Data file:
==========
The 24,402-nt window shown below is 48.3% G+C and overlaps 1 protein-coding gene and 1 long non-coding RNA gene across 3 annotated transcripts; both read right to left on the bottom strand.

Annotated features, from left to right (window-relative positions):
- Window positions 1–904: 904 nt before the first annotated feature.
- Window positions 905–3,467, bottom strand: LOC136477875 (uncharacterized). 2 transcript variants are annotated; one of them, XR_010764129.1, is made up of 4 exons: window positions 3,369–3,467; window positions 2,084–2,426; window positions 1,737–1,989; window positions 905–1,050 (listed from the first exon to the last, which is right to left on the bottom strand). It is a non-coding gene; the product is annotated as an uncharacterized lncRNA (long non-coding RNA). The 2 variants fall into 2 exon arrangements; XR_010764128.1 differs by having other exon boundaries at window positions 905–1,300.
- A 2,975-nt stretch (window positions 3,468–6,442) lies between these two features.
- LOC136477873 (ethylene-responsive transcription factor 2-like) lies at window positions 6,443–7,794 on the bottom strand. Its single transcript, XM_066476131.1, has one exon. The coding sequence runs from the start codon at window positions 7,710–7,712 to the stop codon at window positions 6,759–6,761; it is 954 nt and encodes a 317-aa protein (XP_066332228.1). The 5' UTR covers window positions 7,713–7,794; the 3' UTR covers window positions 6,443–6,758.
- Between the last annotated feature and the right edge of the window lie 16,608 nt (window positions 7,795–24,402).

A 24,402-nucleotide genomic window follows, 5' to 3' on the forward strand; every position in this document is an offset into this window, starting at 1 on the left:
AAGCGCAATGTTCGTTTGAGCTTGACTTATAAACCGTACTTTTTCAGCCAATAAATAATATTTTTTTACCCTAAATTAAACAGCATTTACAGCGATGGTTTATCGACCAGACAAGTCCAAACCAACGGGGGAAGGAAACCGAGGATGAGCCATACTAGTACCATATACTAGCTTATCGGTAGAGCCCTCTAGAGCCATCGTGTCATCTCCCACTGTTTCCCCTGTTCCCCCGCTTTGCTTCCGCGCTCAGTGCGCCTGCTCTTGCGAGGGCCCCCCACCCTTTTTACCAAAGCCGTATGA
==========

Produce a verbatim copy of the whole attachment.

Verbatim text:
The 24,402-nt window shown below is 48.3% G+C and overlaps 1 protein-coding gene and 1 long non-coding RNA gene across 3 annotated transcripts; both read right to left on the bottom strand.

Annotated features, from left to right (window-relative positions):
- Window positions 1–904: 904 nt before the first annotated feature.
- Window positions 905–3,467, bottom strand: LOC136477875 (uncharacterized). 2 transcript variants are annotated; one of them, XR_010764129.1, is made up of 4 exons: window positions 3,369–3,467; window positions 2,084–2,426; window positions 1,737–1,989; window positions 905–1,050 (listed from the first exon to the last, which is right to left on the bottom strand). It is a non-coding gene; the product is annotated as an uncharacterized lncRNA (long non-coding RNA). The 2 variants fall into 2 exon arrangements; XR_010764128.1 differs by having other exon boundaries at window positions 905–1,300.
- A 2,975-nt stretch (window positions 3,468–6,442) lies between these two features.
- LOC136477873 (ethylene-responsive transcription factor 2-like) lies at window positions 6,443–7,794 on the bottom strand. Its single transcript, XM_066476131.1, has one exon. The coding sequence runs from the start codon at window positions 7,710–7,712 to the stop codon at window positions 6,759–6,761; it is 954 nt and encodes a 317-aa protein (XP_066332228.1). The 5' UTR covers window positions 7,713–7,794; the 3' UTR covers window positions 6,443–6,758.
- Between the last annotated feature and the right edge of the window lie 16,608 nt (window positions 7,795–24,402).

A 24,402-nucleotide genomic window follows, 5' to 3' on the forward strand; every position in this document is an offset into this window, starting at 1 on the left:
AAGCGCAATGTTCGTTTGAGCTTGACTTATAAACCGTACTTTTTCAGCCAATAAATAATATTTTTTTACCCTAAATTAAACAGCATTTACAGCGATGGTTTATCGACCAGACAAGTCCAAACCAACGGGGGAAGGAAACCGAGGATGAGCCATACTAGTACCATATACTAGCTTATCGGTAGAGCCCTCTAGAGCCATCGTGTCATCTCCCACTGTTTCCCCTGTTCCCCCGCTTTGCTTCCGCGCTCAGTGCGCCTGCTCTTGCGAGGGCCCCCCACCCTTTTTACCAAAGCCGTATGA